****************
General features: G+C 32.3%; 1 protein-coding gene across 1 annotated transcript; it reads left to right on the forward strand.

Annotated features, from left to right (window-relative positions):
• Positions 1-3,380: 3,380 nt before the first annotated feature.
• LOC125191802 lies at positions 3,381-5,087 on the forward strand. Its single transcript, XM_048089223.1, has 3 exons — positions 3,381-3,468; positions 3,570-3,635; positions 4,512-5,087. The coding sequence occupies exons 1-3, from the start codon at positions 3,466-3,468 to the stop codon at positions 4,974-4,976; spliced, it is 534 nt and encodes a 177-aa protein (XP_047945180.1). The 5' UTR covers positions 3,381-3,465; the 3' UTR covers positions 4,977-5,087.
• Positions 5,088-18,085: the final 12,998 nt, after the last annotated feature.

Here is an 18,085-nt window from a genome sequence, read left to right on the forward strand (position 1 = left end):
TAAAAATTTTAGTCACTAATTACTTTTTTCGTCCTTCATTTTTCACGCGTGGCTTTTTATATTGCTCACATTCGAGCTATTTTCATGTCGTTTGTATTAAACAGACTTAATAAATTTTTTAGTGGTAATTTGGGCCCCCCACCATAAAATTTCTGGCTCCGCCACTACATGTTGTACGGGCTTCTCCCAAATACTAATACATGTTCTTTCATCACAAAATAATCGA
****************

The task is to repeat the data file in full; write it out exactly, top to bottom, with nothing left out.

General features: G+C 32.3%; 1 protein-coding gene across 1 annotated transcript; it reads left to right on the forward strand.

Annotated features, from left to right (window-relative positions):
• Positions 1-3,380: 3,380 nt before the first annotated feature.
• LOC125191802 lies at positions 3,381-5,087 on the forward strand. Its single transcript, XM_048089223.1, has 3 exons — positions 3,381-3,468; positions 3,570-3,635; positions 4,512-5,087. The coding sequence occupies exons 1-3, from the start codon at positions 3,466-3,468 to the stop codon at positions 4,974-4,976; spliced, it is 534 nt and encodes a 177-aa protein (XP_047945180.1). The 5' UTR covers positions 3,381-3,465; the 3' UTR covers positions 4,977-5,087.
• Positions 5,088-18,085: the final 12,998 nt, after the last annotated feature.

Here is an 18,085-nt window from a genome sequence, read left to right on the forward strand (position 1 = left end):
TAAAAATTTTAGTCACTAATTACTTTTTTCGTCCTTCATTTTTCACGCGTGGCTTTTTATATTGCTCACATTCGAGCTATTTTCATGTCGTTTGTATTAAACAGACTTAATAAATTTTTTAGTGGTAATTTGGGCCCCCCACCATAAAATTTCTGGCTCCGCCACTACATGTTGTACGGGCTTCTCCCAAATACTAATACATGTTCTTTCATCACAAAATAATCGA